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Shakespeare Sonnet 143

Poetry became my passion after I fell in love with Walter de la Mare's "Silver" in Mrs. Edna Pickett's sophomore English class circa 1962.

Edward de Vere, 17th Earl of Oxford

Introduction and Text of Sonnet 143

The speaker in Sonnet 143 uses a complex structure of adverbial clauses to express his notion that as a housewife runs after her fleeing bird (first quatrain), while her infant tries to follow her and wails after her (second quatrain), thus the speaker behaves toward his dark beauty (third quatrain), therefore he will make a plea (couplet).

Sonnet 143

Lo, as a careful housewife runs to catch
One of her feather’d creatures broke away,
Sets down her babe, and makes all quick dispatch
In pursuit of the thing she would have stay;
Whilst her neglected child holds her in chase,
Cries to catch her whose busy care is bent
To follow that which flies before her face,
Not prizing her poor infant’s discontent:
So runn’st thou after that which flies from thee,
Whilst I thy babe chase thee afar behind;
But if thou catch thy hope, turn back to me,
And play the mother’s part, kiss me, be kind;
So will I pray that thou mayst have thy Will,
If thou turn back and my loud crying still.

Reading of Sonnet 143

Commentary

The speaker is likening himself to a naughty baby who chases and cries for his mother after she speeds off to fetch a fleeing chicken.

First Quatrain: A Chase Scene

Lo, as a careful housewife runs to catch
One of her feather’d creatures broke away,
Sets down her babe, and makes all quick dispatch
In pursuit of the thing she would have stay;

The speaker creates a dramatic scene in which a "careful housewife runs to catch / One of her feather’d creatures" that has managed to escape the coop and is fleeing to parts unknown. The housewife, who is also a mother, plops down her infant and quickly speeds off in quest of the chicken.

The first quatrain offers only one complex clause of the complex sentence of which this sonnet is composed. An entanglement of grammatical and technical elements often pops up in this speaker’s discourse, and his dexterity in sorting them out supplies the evidence that his appraisal of his writing talent is not mere braggadocio in the earlier sonnets.

Second Quatrain: Wailing After His Mother

Whilst her neglected child holds her in chase,
Cries to catch her whose busy care is bent
To follow that which flies before her face,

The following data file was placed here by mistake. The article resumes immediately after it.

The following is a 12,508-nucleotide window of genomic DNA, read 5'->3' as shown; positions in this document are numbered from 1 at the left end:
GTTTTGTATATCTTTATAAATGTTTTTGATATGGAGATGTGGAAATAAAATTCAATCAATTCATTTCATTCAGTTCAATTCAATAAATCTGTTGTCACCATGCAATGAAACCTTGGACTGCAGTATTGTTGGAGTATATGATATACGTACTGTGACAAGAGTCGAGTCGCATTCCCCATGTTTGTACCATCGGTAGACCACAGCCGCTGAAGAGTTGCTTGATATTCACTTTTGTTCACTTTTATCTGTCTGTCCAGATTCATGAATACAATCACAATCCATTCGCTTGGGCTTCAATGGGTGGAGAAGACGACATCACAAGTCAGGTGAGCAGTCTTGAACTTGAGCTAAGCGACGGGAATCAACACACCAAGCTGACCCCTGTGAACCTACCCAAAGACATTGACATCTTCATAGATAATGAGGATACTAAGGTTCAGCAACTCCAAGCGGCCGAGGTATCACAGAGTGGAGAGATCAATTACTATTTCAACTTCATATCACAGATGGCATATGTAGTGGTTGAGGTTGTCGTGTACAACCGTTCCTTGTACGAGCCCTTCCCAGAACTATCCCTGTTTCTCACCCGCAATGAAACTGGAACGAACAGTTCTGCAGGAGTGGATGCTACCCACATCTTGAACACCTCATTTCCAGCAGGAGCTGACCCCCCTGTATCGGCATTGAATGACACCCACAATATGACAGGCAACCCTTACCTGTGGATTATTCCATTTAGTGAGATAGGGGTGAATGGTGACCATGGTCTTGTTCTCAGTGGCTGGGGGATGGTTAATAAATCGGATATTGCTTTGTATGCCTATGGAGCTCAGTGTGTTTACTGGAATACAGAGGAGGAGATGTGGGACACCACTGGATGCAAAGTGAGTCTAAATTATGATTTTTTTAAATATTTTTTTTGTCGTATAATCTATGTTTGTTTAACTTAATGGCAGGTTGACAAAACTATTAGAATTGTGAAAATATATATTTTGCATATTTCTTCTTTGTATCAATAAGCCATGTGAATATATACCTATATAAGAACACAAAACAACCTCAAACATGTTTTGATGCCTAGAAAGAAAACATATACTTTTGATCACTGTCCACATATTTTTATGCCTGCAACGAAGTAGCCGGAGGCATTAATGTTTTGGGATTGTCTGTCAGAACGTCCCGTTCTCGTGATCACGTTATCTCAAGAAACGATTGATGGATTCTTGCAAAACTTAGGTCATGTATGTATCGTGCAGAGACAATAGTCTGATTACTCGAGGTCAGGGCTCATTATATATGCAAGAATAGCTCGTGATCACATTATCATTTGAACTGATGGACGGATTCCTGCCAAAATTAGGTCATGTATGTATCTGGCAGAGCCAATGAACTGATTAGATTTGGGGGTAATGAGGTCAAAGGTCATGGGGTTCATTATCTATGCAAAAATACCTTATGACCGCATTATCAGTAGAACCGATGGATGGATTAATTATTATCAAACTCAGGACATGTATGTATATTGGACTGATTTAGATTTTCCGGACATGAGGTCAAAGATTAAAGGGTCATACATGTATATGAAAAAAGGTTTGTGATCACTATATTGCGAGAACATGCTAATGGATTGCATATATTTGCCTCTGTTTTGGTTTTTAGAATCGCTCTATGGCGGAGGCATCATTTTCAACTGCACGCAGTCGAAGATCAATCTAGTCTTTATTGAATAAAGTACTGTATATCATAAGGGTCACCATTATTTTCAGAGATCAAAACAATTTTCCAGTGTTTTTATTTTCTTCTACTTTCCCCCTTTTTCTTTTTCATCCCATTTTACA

Not prizing her poor infant’s discontent:

The unfortunate child tries to catch the mother, wailing after her as she chases the bird. The child keeps his eye on his mother, who is hell-bent on retrieving the bird. Although the child is heartbroken while the mother runs after the critter, she is hardly cognizant of her baby at all, because she so covets recovery of the chicken.

Third Quatrain: Hilarious Dramatic Comparison

So runn’st thou after that which flies from thee,
Whilst I thy babe chase thee afar behind;
But if thou catch thy hope, turn back to me,
And play the mother’s part, kiss me, be kind;

In the third quatrain, the speaker then spits out his comparison: the dark mistress plays the role of the mother, while the speaker portrays "[her] babe." The woman continues to fly from the arms of the speaker, chasing the affection of other men.

But the speaker, even as he offers his hilarious dramatic comparison, also hopes to soften the woman’s heart by asserting that the mother will eventually return to her babe and shower him with kisses and be kind to him. He is urging the lady to behave similarly towards him.

The Couplet: Punning His Pen-Name

So will I pray that thou mayst have thy Will,
If thou turn back and my loud crying still.

The speaker has become so enamored of his "Will" pun that he exploits it again in this sonnet. He will "pray" that the woman "may[ ] have [her] Will." Punning on his pseudonym, he claims he is praying that she achieve her wishes by returning to him.

Whatever she is chasing, whether sexual gratification or vanity of some sort, the speaker tries to assure her that he can fulfill her desires, if only she will "turn back" to him and stop his "crying" for her.

The real "Shakespeare"

Shakespeare Authorship / Crackpot to Mainstream

Questions & Answers

Question: Can you summarize what's happening in Shakespeare Sonnet 143?

Answer: The speaker in Sonnet 143 uses a complex structure of adverbial clauses to express his notion that as a housewife runs after her fleeing bird (first quatrain), while her infant tries to follow her and wails after her (second quatrain), thus the speaker behaves toward his dark beauty (third quatrain), therefore he will make a plea (couplet).

© 2018 Linda Sue Grimes

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